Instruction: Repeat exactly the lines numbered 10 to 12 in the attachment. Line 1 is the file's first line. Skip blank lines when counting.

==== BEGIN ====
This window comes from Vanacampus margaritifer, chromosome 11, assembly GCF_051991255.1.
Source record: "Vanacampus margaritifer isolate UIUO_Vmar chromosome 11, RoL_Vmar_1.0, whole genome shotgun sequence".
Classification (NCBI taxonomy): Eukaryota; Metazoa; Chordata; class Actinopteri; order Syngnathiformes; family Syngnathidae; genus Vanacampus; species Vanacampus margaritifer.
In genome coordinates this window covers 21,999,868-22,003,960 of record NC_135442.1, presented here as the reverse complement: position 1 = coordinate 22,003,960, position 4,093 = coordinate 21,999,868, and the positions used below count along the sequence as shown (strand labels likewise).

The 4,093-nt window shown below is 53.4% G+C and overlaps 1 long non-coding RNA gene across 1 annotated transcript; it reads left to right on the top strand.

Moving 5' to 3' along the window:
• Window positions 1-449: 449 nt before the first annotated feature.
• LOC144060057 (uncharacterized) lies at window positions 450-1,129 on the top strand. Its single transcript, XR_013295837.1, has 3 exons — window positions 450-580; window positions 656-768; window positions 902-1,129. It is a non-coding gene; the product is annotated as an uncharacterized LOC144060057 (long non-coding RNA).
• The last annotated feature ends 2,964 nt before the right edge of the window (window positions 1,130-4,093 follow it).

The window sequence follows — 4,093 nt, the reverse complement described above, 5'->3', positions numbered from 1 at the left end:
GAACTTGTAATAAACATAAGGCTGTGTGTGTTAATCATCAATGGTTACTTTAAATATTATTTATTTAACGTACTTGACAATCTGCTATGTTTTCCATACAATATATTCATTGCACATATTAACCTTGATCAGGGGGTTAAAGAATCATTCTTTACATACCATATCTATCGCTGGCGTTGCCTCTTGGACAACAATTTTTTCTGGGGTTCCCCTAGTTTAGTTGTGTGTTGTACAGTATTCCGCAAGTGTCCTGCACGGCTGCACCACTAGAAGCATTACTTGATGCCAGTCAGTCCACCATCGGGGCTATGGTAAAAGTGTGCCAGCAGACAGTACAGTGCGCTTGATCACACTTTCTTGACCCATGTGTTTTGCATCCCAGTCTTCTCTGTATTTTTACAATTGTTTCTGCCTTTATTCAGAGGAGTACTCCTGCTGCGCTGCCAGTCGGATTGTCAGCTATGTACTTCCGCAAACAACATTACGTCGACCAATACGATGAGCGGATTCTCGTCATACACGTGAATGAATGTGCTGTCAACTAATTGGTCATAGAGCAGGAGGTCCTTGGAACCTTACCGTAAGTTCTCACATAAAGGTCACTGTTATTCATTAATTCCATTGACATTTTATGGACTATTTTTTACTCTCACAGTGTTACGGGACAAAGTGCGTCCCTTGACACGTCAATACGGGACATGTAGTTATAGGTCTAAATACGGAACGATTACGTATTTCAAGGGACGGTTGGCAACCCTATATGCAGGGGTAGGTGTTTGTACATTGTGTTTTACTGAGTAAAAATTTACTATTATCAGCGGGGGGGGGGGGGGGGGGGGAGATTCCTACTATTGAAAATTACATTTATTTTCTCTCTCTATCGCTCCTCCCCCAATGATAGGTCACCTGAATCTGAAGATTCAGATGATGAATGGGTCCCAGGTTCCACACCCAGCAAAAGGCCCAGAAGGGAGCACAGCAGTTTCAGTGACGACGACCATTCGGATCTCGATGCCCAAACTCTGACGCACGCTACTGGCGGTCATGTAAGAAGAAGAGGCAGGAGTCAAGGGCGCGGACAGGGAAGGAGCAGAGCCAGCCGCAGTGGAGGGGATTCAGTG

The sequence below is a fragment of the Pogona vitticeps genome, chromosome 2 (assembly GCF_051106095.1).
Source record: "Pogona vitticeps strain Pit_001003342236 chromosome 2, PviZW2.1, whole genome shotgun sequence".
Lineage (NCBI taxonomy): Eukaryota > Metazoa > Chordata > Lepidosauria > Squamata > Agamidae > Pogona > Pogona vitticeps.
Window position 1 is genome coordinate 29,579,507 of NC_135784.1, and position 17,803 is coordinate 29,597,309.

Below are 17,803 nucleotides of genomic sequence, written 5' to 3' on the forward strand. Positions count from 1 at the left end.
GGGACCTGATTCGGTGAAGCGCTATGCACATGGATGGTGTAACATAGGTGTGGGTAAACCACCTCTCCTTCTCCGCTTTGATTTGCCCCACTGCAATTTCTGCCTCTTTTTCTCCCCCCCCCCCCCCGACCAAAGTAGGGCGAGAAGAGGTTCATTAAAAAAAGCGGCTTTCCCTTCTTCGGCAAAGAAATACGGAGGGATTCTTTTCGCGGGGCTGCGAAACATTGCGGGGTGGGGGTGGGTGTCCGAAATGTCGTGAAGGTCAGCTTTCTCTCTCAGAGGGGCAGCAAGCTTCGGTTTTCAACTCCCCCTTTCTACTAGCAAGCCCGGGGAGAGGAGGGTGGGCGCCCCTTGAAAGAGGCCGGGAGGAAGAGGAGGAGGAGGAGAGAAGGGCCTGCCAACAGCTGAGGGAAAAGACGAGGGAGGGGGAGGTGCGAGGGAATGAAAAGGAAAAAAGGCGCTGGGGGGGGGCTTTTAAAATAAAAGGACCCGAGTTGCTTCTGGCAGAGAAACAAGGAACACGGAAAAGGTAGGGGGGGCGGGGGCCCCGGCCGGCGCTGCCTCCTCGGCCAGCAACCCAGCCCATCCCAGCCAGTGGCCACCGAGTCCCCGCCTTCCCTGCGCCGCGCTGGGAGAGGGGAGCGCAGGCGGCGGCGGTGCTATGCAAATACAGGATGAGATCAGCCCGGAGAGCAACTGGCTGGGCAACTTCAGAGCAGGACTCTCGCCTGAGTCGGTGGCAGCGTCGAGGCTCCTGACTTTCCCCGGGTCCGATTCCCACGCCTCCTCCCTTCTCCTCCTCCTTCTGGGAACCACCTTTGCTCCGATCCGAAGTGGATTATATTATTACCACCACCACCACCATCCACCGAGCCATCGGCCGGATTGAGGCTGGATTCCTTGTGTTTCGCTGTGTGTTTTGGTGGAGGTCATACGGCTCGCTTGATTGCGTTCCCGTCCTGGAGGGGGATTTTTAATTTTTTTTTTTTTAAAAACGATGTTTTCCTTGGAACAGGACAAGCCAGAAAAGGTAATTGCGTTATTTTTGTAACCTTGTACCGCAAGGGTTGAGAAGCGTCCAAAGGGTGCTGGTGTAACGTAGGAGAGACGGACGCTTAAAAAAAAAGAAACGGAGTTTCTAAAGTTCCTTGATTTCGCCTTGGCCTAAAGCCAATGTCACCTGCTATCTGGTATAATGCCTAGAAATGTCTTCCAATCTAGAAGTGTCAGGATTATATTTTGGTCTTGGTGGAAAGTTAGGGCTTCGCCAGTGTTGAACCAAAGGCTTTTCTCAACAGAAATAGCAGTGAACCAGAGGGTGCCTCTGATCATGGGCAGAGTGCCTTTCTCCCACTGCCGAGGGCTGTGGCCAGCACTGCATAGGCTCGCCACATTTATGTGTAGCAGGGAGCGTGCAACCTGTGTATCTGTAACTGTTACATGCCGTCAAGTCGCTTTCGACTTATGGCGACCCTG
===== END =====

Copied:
The window sequence follows — 4,093 nt, the reverse complement described above, 5'->3', positions numbered from 1 at the left end:
GAACTTGTAATAAACATAAGGCTGTGTGTGTTAATCATCAATGGTTACTTTAAATATTATTTATTTAACGTACTTGACAATCTGCTATGTTTTCCATACAATATATTCATTGCACATATTAACCTTGATCAGGGGGTTAAAGAATCATTCTTTACATACCATATCTATCGCTGGCGTTGCCTCTTGGACAACAATTTTTTCTGGGGTTCCCCTAGTTTAGTTGTGTGTTGTACAGTATTCCGCAAGTGTCCTGCACGGCTGCACCACTAGAAGCATTACTTGATGCCAGTCAGTCCACCATCGGGGCTATGGTAAAAGTGTGCCAGCAGACAGTACAGTGCGCTTGATCACACTTTCTTGACCCATGTGTTTTGCATCCCAGTCTTCTCTGTATTTTTACAATTGTTTCTGCCTTTATTCAGAGGAGTACTCCTGCTGCGCTGCCAGTCGGATTGTCAGCTATGTACTTCCGCAAACAACATTACGTCGACCAATACGATGAGCGGATTCTCGTCATACACGTGAATGAATGTGCTGTCAACTAATTGGTCATAGAGCAGGAGGTCCTTGGAACCTTACCGTAAGTTCTCACATAAAGGTCACTGTTATTCATTAATTCCATTGACATTTTATGGACTATTTTTTACTCTCACAGTGTTACGGGACAAAGTGCGTCCCTTGACACGTCAATACGGGACATGTAGTTATAGGTCTAAATACGGAACGATTACGTATTTCAAGGGACGGTTGGCAACCCTATATGCAGGGGTAGGTGTTTGTACATTGTGTTTTACTGAGTAAAAATTTACTATTATCAGCGGGGGGGGGGGGGGGGGGGGAGATTCCTACTATTGAAAATTACATTTATTTTCTCTCTCTATCGCTCCTCCCCCAATGATAGGTCACCTGAATCTGAAGATTCAGATGATGAATGGGTCCCAGGTTCCACACCCAGCAAAAGGCCCAGAAGGGAGCACAGCAGTTTCAGTGACGACGACCATTCGGATCTCGATGCCCAAACTCTGACGCACGCTACTGGCGGTCATGTAAGAAGAAGAGGCAGGAGTCAAGGGCGCGGACAGGGAAGGAGCAGAGCCAGCCGCAGTGGAGGGGATTCAGTG

The sequence below is a fragment of the Pogona vitticeps genome, chromosome 2 (assembly GCF_051106095.1).